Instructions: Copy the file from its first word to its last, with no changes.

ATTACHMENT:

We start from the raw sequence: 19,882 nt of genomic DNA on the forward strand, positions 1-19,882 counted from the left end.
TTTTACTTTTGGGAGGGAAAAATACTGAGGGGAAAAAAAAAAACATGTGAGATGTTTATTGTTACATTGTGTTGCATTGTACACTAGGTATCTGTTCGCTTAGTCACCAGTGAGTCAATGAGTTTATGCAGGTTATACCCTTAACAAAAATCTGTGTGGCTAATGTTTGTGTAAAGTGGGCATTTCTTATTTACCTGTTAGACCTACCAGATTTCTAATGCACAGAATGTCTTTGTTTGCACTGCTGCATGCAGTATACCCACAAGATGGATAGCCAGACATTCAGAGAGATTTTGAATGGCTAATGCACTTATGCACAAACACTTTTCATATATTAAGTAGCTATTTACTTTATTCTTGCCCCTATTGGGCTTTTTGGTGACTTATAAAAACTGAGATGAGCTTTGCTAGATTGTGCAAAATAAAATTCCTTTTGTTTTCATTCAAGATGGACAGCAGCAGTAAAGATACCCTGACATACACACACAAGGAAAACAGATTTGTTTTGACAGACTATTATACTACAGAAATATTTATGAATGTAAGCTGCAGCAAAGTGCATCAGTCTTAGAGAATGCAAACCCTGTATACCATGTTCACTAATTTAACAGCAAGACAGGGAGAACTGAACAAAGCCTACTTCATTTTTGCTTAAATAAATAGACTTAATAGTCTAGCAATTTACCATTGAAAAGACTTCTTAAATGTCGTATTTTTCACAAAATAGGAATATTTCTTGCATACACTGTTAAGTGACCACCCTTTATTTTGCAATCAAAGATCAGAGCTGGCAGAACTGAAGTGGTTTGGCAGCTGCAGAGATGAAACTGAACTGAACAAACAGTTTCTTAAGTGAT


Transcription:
We start from the raw sequence: 19,882 nt of genomic DNA on the forward strand, positions 1-19,882 counted from the left end.
TTTTACTTTTGGGAGGGAAAAATACTGAGGGGAAAAAAAAAAACATGTGAGATGTTTATTGTTACATTGTGTTGCATTGTACACTAGGTATCTGTTCGCTTAGTCACCAGTGAGTCAATGAGTTTATGCAGGTTATACCCTTAACAAAAATCTGTGTGGCTAATGTTTGTGTAAAGTGGGCATTTCTTATTTACCTGTTAGACCTACCAGATTTCTAATGCACAGAATGTCTTTGTTTGCACTGCTGCATGCAGTATACCCACAAGATGGATAGCCAGACATTCAGAGAGATTTTGAATGGCTAATGCACTTATGCACAAACACTTTTCATATATTAAGTAGCTATTTACTTTATTCTTGCCCCTATTGGGCTTTTTGGTGACTTATAAAAACTGAGATGAGCTTTGCTAGATTGTGCAAAATAAAATTCCTTTTGTTTTCATTCAAGATGGACAGCAGCAGTAAAGATACCCTGACATACACACACAAGGAAAACAGATTTGTTTTGACAGACTATTATACTACAGAAATATTTATGAATGTAAGCTGCAGCAAAGTGCATCAGTCTTAGAGAATGCAAACCCTGTATACCATGTTCACTAATTTAACAGCAAGACAGGGAGAACTGAACAAAGCCTACTTCATTTTTGCTTAAATAAATAGACTTAATAGTCTAGCAATTTACCATTGAAAAGACTTCTTAAATGTCGTATTTTTCACAAAATAGGAATATTTCTTGCATACACTGTTAAGTGACCACCCTTTATTTTGCAATCAAAGATCAGAGCTGGCAGAACTGAAGTGGTTTGGCAGCTGCAGAGATGAAACTGAACTGAACAAACAGTTTCTTAAGTGAT